When Design Gets in the Way
New York City's High Line is, indisputably, a hit. Nearly as popular, but much less celebrated by design cognescenti, is an urban intervention about two miles north. At the beginning of the summer, New York Transportation Commissioner Janette Sadik-Khan
closed two sections of Broadway
to traffic, including five blocks at Times Square, creating new pedestrian malls overnight. Then, Tim Tompkins of the Times Square Alliance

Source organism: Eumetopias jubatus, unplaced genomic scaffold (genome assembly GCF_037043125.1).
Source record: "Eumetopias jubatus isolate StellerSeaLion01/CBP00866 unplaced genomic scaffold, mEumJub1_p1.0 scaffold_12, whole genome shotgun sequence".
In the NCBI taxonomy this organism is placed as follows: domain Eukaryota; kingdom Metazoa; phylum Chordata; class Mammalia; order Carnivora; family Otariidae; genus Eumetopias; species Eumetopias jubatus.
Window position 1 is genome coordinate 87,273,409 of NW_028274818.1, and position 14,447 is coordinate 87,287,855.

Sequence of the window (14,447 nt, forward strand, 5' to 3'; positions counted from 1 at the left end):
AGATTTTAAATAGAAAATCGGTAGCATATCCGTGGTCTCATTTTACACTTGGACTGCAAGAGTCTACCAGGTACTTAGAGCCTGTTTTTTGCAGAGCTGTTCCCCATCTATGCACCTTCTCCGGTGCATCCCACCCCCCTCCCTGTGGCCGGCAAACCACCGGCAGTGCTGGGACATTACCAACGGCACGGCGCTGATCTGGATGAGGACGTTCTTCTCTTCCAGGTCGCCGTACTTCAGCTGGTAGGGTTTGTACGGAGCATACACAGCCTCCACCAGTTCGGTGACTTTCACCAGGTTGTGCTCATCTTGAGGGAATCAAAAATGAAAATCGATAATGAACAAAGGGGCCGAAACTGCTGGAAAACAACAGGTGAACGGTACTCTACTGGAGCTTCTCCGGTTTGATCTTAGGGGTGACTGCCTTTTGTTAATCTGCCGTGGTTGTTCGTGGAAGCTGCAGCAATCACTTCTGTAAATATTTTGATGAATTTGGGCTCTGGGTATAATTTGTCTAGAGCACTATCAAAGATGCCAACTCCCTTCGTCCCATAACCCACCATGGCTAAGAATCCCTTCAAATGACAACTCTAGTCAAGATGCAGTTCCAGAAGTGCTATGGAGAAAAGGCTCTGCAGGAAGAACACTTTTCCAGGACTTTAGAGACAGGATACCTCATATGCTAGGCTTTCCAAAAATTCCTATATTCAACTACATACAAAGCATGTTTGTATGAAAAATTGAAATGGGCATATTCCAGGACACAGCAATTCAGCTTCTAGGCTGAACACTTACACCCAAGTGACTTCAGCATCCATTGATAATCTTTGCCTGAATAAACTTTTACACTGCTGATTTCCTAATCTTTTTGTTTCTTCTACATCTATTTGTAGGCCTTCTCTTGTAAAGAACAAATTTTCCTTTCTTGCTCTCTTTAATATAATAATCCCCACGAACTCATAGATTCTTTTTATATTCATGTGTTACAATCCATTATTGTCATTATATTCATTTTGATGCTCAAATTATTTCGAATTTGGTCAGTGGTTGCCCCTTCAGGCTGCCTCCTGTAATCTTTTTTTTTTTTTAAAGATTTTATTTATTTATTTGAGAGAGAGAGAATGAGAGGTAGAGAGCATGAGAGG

, realizing that people might want to sit somewhere, bought 376 rubber folding chairs for $10.74 apiece. Instantly — without the High Line's international design competition, logo, $170 million budget, and five years of painstaking deliberation — millions of people have a new way of enjoying the city.